Today's enrollment challenges have impacted all sectors and strata of colleges and universities. Campus leaders are questioning whether their organizational models, as well as the roles and responsibilities of key enrollment players, are aligned for optimal enrollment success.
The questions aren't new. As early as the mid-1970s, the Boston College Alumni Magazine, in an article entitled "To the Organized Go the Students," noted that "enrollment management is a process that brings together often disparate functions having to do with recruiting, funding, tracking, retaining, and employing students as they move toward, within, and away from the institution."
There is no "one organization fits all" model. Rather, administrators must find a system that fits with their institution's mission, culture, and tradition to create. The enrollment organization should foster cooperation, collaboration, and constant communication--minimizing silos and maximizing synergies.
REPRESENTING THE ENROLLMENT VOICE
Across the higher education landscape, the chief enrollment officer can be found reporting to a variety of senior/executive officers: from presidents to provosts to vice presidents of finance, student life, and advancement. The key is whether the enrollment "voice" will be represented and heard at the cabinet level and by trustees to ensure the availability of the resources and programs necessary to compete successfully in a crowded marketplace.
Because tuition (net of financial aid) represents the largest source of revenue in most college and university budgets, there is a strong argument for the chief enrollment officer to be a vice president sitting at the table with other senior ofricers. This model is the simplest.
Yet, campus culture, tradition, or circumstances could render this a bad idea. Faculty and even trustees at many schools already express concerns about administrative bloat. Adding yet another VP may be untimely, unwelcome, and unwise.
Chief enrollment officers at the associate or assistant vice presidential level can, and do, successfully report to a senior officer who is not the president. By far, the most commonly found reporting line would be to chief academic or chief financial officers. The key is the extent to which the supervisor has the time and interest to understand the challenges and forces at play in meeting enrollment targets, and then possesses a willingness to mentor and advocate.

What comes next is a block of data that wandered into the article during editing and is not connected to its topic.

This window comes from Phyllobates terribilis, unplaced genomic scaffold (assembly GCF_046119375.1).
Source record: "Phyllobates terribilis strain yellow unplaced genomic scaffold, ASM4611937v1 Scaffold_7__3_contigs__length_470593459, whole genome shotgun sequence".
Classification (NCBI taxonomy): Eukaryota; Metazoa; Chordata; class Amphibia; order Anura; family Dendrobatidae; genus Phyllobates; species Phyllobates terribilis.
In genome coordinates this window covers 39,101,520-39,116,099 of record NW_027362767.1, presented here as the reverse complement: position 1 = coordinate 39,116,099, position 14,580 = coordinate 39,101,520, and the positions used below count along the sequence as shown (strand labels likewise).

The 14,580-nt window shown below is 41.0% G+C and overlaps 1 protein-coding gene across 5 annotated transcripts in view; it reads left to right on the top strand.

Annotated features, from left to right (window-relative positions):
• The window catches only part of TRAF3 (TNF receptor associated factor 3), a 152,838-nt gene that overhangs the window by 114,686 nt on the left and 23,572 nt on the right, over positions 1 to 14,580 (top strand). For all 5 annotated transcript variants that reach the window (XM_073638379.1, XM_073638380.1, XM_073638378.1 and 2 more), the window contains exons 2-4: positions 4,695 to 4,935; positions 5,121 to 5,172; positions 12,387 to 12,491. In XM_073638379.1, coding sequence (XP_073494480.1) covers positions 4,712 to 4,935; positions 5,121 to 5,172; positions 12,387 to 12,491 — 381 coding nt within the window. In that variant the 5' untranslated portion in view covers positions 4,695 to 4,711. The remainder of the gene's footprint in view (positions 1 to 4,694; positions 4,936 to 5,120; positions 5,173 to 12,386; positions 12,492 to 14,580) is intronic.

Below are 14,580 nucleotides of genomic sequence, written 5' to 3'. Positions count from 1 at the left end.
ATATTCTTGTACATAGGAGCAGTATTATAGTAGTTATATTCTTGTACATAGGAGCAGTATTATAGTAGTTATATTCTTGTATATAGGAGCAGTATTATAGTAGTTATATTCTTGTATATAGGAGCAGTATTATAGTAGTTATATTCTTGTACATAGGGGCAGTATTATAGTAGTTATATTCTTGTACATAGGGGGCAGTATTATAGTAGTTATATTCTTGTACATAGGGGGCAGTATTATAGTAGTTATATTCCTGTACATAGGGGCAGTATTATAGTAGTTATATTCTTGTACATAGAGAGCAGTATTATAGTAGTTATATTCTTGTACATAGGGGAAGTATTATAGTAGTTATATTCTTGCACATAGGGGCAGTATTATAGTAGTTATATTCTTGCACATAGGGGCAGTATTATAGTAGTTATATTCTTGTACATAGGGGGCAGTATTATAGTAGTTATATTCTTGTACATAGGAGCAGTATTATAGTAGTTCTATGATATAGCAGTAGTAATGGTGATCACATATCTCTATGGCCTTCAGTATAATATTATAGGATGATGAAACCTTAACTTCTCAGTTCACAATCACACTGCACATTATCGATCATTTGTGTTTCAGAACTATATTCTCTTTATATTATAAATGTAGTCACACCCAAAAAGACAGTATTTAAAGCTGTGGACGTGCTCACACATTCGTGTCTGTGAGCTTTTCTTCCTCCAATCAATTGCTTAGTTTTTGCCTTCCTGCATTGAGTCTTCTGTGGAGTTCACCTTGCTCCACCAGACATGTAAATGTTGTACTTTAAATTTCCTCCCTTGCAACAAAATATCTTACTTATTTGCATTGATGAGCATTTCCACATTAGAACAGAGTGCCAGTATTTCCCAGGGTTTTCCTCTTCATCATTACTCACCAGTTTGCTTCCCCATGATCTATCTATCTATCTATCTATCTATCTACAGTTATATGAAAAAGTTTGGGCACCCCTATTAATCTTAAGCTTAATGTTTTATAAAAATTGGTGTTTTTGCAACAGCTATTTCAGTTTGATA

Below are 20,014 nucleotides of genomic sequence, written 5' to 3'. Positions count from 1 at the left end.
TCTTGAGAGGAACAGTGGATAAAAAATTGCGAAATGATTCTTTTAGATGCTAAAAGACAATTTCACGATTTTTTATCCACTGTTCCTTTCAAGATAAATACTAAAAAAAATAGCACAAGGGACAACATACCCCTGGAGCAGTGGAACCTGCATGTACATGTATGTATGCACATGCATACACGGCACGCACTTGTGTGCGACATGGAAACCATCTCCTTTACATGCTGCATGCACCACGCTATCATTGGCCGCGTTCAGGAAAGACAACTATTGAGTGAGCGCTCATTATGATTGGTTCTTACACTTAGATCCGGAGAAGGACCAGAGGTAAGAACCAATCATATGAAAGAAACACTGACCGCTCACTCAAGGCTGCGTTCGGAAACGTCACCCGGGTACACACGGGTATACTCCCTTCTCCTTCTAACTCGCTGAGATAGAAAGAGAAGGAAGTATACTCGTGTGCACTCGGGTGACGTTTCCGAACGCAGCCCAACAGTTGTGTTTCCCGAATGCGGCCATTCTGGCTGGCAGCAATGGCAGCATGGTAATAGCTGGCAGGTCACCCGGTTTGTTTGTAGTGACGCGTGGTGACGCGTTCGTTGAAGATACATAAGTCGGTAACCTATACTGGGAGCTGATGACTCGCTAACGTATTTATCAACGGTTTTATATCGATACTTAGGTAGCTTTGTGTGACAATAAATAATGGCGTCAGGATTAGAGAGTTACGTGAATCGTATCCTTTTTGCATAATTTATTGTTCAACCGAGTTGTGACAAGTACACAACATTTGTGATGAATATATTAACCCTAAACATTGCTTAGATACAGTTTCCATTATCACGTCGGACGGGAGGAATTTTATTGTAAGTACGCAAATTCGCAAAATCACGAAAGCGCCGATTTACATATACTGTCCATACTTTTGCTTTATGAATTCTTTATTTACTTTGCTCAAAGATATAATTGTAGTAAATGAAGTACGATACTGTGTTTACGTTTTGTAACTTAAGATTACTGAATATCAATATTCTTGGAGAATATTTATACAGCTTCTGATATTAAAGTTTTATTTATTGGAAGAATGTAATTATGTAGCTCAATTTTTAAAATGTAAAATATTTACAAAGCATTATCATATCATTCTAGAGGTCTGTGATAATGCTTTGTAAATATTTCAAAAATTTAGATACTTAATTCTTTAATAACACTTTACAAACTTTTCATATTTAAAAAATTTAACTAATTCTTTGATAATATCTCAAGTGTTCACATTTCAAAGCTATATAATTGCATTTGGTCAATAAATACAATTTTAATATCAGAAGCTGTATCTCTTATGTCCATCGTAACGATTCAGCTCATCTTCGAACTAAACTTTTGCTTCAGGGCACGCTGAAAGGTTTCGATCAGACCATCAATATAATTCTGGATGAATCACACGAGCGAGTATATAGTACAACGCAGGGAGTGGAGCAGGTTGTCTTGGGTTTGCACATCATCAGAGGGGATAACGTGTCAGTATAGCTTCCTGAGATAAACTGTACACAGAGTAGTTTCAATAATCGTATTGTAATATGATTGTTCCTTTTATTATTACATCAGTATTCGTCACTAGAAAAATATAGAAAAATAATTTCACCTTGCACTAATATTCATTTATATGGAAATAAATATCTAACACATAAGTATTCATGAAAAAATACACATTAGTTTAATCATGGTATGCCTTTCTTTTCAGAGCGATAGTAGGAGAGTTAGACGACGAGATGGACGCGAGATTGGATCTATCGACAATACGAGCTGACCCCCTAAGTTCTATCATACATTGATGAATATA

The supervisor must also be ready to bring the chief enrollment officer to the table when it's absolutely critical for that voice to be heard. For example, a critical time for the involvement of enrollment would be as the financial aid budget is set and enrollment and net tuition revenue goals are determined.
Just as there's no one perfect enrollment management reporting structure, there's not a fixed set of administrative units that must formally be part of this area.
Some institutions have organized enrollments under the vice president for university relations or institutional advancement where marketing/communications, alumni relations, publications, and development also are housed. This can be a very effective model as long as there is also a concerted effort by enrollment management to forge a strong partnership with academic affairs. Because so much of recruitment and retention success relies on the faculty playing an appropriate, meaningful role, it's important that organizational structures don't block communication and collaboration between enrollment leaders and their colleagues.
Admissions and financial aid, with the registrar office a close third, are commonly part of enrollment management. Other areas may include: marketing and communications, career development, institutional research, orientation, alumni relations, and athletics (at a Dill school).
Marketing and communications offices have major enrollment-related responsibilities, including the institution's website. …